Journey to Bom Goody
Why wouldn't you go there?
Armed with televisions, VCRs, and generators, Forbes provides villagers in remote corners of the Amazon with the chance to study American culture through the videos he provides. Forbes is a well-intentioned yet foolish and grief-stricken man, trying to find some way to make a mark in the world.
He meets Tina, a scientist searching for medical cures she hopes to collect before the local medicine men and women disappear. They end up in the mystical village of Bom Goody, whence many cures are known to come, and where strange occurrences begin to happen, mystifying both of them. The results of Forbes' experiment and the outcome of Tina's investigations are both far from what they expected.
The Made-up Man
Bargains with the Devil Can Be a Little Tricky
Alyson Salky is feeling trapped by her gender. She lost her boyfriend, and perhaps worse, her dog, to her "best friend" and was passed over for a promotion at work by a sniveling manipulative man who doesn't have an original thought in his head. Someone must be blamed! Someone must pay! These thoughts lead her to a seedy storefront where she encounters Madame Hope, a fortuneteller with strange abilities. Alyson ultimately makes a pact with this woman for a single wish: to change her gender. All Madame Hope asks for in return is her soul.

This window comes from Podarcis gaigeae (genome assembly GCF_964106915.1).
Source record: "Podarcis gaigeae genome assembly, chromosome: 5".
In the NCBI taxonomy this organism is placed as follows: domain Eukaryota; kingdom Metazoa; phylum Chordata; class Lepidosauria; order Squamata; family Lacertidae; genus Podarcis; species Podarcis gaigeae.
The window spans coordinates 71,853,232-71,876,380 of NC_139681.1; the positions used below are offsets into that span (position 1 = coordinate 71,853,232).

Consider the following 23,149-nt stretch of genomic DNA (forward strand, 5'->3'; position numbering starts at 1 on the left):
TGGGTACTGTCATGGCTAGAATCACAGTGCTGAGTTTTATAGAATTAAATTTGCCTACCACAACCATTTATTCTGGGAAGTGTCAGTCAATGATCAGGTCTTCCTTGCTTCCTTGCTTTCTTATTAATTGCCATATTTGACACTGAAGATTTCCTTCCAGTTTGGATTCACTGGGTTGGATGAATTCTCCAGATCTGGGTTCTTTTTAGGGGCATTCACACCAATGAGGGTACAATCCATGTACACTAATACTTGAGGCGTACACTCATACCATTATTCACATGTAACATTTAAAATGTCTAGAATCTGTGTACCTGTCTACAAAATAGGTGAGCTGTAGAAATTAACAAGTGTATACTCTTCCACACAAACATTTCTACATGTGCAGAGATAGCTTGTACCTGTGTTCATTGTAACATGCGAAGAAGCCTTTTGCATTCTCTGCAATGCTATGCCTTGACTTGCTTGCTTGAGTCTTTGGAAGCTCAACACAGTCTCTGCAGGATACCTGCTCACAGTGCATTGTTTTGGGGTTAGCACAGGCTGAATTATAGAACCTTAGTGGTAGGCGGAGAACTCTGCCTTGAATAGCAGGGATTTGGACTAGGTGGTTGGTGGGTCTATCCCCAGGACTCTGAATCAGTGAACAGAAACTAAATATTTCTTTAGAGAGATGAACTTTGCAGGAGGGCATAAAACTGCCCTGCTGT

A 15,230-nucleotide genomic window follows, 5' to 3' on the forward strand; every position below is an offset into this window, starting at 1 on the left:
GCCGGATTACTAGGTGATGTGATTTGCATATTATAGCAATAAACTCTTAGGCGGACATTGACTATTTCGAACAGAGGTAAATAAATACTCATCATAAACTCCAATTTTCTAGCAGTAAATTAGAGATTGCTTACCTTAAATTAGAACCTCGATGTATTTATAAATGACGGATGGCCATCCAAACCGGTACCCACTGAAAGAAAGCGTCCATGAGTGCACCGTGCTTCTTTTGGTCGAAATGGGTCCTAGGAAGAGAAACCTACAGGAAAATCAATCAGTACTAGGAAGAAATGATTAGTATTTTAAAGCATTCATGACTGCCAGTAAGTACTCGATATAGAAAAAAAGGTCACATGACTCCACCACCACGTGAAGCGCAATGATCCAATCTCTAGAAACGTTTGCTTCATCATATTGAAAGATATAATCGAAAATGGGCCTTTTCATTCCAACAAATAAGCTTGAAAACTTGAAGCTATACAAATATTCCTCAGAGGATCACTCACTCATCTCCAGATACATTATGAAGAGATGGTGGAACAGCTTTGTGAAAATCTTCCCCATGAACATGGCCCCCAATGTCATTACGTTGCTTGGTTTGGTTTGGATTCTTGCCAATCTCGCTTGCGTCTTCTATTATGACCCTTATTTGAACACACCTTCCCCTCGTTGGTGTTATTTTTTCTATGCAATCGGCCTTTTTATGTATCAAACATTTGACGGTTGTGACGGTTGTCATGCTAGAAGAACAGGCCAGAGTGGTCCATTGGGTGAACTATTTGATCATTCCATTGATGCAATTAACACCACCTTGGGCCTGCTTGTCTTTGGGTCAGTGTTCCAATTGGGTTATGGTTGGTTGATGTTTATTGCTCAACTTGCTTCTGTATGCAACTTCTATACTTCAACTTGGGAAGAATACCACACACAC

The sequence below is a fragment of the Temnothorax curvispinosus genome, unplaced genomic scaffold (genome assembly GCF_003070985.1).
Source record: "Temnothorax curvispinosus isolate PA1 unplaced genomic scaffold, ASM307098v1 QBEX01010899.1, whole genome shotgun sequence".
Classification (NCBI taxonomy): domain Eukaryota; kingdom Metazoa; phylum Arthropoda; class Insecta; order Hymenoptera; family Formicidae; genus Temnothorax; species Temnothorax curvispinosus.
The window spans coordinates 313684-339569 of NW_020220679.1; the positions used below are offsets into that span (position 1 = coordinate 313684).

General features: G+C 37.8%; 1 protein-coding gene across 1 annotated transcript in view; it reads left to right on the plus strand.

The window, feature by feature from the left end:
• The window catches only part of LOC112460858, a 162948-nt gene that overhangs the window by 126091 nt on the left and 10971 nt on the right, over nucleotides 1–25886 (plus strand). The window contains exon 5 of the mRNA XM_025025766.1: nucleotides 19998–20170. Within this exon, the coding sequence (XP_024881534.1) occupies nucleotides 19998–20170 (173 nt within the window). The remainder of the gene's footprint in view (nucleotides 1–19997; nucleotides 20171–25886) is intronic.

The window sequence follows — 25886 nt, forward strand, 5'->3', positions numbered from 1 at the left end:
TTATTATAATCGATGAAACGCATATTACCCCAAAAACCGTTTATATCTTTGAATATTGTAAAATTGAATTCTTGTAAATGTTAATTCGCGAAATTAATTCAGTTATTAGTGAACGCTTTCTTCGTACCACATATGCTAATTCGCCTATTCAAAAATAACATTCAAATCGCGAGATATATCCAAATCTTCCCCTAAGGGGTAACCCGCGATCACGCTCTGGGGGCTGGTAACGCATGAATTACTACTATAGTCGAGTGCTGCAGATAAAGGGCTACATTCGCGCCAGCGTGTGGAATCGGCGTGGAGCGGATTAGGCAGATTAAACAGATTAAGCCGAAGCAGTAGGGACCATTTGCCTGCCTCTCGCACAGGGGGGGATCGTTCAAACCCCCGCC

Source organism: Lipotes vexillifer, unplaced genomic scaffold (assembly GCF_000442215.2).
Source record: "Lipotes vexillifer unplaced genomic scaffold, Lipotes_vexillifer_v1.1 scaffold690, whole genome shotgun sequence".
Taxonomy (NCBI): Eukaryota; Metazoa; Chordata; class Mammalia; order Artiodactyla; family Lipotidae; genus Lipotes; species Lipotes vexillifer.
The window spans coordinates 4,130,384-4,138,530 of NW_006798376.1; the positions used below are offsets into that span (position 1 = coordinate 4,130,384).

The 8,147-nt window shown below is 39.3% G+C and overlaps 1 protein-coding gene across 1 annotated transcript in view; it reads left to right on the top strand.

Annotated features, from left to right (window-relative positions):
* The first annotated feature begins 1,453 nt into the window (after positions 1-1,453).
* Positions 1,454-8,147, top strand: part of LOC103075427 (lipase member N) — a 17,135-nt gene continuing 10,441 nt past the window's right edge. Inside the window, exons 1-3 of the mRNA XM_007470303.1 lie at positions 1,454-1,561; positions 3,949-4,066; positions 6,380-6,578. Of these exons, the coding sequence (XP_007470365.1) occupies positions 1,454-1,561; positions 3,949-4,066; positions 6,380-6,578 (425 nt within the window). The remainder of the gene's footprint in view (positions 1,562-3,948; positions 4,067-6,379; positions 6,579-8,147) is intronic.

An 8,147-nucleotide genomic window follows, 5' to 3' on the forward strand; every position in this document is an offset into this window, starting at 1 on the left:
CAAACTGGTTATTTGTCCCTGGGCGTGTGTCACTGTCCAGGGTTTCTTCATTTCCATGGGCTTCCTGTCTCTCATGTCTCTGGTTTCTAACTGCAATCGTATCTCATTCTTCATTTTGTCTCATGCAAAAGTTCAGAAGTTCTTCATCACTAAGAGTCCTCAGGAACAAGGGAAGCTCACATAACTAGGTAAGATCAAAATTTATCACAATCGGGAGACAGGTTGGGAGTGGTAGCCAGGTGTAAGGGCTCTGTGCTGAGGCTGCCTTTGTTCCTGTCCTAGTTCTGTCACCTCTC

What would you do to get what you want?
The Soft Room
What If You Couldn't Feel Pain?
*Booklist Starred Review* This absolutely stunning novel is told from the perspectives of twin girls, one of whom is born without the ability to feel any physical pain. The mesmerizing prose and deep characterizations nearly render the plot--while excellent in and of itself--almost unimportant. Meg, born with congenital analgesia, is in constant danger of sustaining some fatal injury that she would be unable to detect until too late for safety. Her "normal" twin sister, Abby, falls quickly into the role of protecting Meg from injury. Each is fascinated by the other's vastly different physical interactions with the world, and, at the same time, they face the normal struggles of growing into adults in the expected unique ways. Meg becomes a voyeur, always on the outskirts of sensation, both physically and emotionally, eventually driving Abby to seek her own life away from Meg. The two separate, but they find, as twins are known to do, that their very essence lies in their similarities and codependences. In the end, they are made to experience life as it seems to have been predetermined for them, with one caring for the other's life--but in a surprising fashion. This novel does not find its strength in the cliche "what does it mean to feel pain?" but, rather, in the wonderfully expressed self-examination by both women on ethics, values, and, indeed, love. Debi Lewis